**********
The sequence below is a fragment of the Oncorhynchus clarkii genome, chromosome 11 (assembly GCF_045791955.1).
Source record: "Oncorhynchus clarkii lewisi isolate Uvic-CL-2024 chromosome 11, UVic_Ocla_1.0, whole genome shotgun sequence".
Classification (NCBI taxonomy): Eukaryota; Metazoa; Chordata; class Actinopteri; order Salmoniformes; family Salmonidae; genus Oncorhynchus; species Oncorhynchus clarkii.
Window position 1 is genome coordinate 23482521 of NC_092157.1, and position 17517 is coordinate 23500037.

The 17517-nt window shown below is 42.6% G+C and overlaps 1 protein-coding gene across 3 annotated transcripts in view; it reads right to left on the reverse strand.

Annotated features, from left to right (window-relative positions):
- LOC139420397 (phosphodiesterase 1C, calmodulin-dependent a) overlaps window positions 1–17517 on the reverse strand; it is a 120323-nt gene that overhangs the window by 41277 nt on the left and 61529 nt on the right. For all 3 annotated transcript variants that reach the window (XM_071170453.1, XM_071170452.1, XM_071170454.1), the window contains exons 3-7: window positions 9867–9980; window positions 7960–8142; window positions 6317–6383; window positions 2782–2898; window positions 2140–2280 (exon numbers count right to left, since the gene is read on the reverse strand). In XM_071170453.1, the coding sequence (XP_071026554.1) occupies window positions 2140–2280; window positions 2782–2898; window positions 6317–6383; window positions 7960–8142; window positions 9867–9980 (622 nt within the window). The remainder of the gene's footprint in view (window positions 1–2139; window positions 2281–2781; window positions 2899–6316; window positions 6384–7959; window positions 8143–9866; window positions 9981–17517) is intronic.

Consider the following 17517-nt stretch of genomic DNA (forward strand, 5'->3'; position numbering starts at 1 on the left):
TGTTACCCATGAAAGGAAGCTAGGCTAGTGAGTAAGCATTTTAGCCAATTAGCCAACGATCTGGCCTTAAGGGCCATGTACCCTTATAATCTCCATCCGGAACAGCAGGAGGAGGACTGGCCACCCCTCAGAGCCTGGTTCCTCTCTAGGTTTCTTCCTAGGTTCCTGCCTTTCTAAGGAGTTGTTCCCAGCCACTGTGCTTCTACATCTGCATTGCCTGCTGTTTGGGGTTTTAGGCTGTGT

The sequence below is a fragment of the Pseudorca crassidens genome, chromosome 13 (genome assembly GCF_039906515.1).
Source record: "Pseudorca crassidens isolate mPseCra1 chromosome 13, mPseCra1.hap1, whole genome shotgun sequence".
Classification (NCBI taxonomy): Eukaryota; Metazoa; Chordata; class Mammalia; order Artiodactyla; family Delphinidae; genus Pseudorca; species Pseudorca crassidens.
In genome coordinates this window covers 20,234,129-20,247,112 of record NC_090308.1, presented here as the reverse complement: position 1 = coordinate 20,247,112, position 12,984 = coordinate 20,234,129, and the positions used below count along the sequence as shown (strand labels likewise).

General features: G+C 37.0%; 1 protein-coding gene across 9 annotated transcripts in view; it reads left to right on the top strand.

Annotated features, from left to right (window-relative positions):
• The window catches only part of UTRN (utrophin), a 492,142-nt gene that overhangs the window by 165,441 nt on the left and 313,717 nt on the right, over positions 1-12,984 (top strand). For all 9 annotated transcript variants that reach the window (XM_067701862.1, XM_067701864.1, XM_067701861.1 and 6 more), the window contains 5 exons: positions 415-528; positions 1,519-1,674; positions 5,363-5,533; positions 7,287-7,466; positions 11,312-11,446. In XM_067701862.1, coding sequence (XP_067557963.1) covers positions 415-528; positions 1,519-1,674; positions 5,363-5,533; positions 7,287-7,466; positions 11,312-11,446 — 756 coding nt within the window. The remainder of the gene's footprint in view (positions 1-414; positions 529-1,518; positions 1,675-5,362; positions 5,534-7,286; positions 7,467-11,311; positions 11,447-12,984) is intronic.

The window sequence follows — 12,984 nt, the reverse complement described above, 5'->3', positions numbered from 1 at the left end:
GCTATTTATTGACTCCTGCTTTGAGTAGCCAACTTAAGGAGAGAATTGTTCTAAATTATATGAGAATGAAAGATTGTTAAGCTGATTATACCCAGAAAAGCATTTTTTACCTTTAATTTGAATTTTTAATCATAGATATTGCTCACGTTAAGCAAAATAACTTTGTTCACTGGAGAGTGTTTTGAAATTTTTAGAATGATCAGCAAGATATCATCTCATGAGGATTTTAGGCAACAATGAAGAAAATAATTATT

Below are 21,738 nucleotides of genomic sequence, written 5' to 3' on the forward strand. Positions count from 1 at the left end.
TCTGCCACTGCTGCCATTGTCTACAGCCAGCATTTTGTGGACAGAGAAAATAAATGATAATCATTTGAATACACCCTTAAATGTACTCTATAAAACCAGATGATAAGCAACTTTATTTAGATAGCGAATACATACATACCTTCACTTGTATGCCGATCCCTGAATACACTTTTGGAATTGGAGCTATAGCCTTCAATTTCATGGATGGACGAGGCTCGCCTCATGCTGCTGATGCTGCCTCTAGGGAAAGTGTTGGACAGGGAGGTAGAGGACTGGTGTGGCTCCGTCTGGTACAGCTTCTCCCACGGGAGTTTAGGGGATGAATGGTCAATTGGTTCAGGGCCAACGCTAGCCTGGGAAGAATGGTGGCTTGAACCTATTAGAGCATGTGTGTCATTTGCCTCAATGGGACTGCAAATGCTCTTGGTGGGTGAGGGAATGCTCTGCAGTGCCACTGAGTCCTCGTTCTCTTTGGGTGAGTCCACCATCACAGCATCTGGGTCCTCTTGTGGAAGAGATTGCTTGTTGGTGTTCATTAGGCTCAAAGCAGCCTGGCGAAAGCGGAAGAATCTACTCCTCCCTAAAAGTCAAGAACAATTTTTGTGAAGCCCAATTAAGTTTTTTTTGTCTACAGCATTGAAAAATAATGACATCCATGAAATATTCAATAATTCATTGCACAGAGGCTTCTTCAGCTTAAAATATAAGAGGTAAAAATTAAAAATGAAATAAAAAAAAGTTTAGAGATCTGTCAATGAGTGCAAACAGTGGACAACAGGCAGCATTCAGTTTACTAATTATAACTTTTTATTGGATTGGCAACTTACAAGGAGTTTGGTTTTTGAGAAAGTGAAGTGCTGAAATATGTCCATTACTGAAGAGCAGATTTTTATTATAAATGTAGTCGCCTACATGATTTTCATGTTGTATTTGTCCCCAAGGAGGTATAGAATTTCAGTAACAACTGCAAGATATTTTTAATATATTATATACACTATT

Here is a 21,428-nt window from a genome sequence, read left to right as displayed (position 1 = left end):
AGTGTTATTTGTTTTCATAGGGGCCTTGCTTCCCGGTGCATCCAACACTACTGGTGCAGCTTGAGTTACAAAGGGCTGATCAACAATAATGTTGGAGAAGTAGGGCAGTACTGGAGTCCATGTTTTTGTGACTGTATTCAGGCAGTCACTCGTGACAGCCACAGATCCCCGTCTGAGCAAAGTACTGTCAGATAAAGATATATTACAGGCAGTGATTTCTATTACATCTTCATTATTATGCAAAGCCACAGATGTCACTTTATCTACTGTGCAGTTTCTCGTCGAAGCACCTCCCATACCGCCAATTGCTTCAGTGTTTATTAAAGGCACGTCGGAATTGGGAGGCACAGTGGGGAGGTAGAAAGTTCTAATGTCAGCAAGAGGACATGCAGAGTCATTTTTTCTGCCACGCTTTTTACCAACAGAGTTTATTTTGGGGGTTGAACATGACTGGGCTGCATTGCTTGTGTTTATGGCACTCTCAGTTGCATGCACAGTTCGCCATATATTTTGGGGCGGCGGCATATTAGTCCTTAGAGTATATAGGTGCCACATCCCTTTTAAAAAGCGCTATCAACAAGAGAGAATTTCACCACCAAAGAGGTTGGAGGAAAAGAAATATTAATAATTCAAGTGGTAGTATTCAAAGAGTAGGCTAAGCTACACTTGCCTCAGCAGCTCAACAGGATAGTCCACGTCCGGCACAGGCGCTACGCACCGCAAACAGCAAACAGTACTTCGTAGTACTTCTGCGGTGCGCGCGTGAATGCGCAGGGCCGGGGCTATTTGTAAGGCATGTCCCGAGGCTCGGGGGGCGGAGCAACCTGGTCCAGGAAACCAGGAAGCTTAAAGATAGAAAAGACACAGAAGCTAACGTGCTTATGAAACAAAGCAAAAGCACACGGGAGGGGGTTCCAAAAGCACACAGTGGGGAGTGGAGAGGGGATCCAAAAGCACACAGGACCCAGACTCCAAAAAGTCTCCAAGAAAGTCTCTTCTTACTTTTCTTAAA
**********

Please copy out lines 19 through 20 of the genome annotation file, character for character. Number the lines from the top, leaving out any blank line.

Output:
Below are 21,738 nucleotides of genomic sequence, written 5' to 3' on the forward strand. Positions count from 1 at the left end.
TCTGCCACTGCTGCCATTGTCTACAGCCAGCATTTTGTGGACAGAGAAAATAAATGATAATCATTTGAATACACCCTTAAATGTACTCTATAAAACCAGATGATAAGCAACTTTATTTAGATAGCGAATACATACATACCTTCACTTGTATGCCGATCCCTGAATACACTTTTGGAATTGGAGCTATAGCCTTCAATTTCATGGATGGACGAGGCTCGCCTCATGCTGCTGATGCTGCCTCTAGGGAAAGTGTTGGACAGGGAGGTAGAGGACTGGTGTGGCTCCGTCTGGTACAGCTTCTCCCACGGGAGTTTAGGGGATGAATGGTCAATTGGTTCAGGGCCAACGCTAGCCTGGGAAGAATGGTGGCTTGAACCTATTAGAGCATGTGTGTCATTTGCCTCAATGGGACTGCAAATGCTCTTGGTGGGTGAGGGAATGCTCTGCAGTGCCACTGAGTCCTCGTTCTCTTTGGGTGAGTCCACCATCACAGCATCTGGGTCCTCTTGTGGAAGAGATTGCTTGTTGGTGTTCATTAGGCTCAAAGCAGCCTGGCGAAAGCGGAAGAATCTACTCCTCCCTAAAAGTCAAGAACAATTTTTGTGAAGCCCAATTAAGTTTTTTTTGTCTACAGCATTGAAAAATAATGACATCCATGAAATATTCAATAATTCATTGCACAGAGGCTTCTTCAGCTTAAAATATAAGAGGTAAAAATTAAAAATGAAATAAAAAAAAGTTTAGAGATCTGTCAATGAGTGCAAACAGTGGACAACAGGCAGCATTCAGTTTACTAATTATAACTTTTTATTGGATTGGCAACTTACAAGGAGTTTGGTTTTTGAGAAAGTGAAGTGCTGAAATATGTCCATTACTGAAGAGCAGATTTTTATTATAAATGTAGTCGCCTACATGATTTTCATGTTGTATTTGTCCCCAAGGAGGTATAGAATTTCAGTAACAACTGCAAGATATTTTTAATATATTATATACACTATT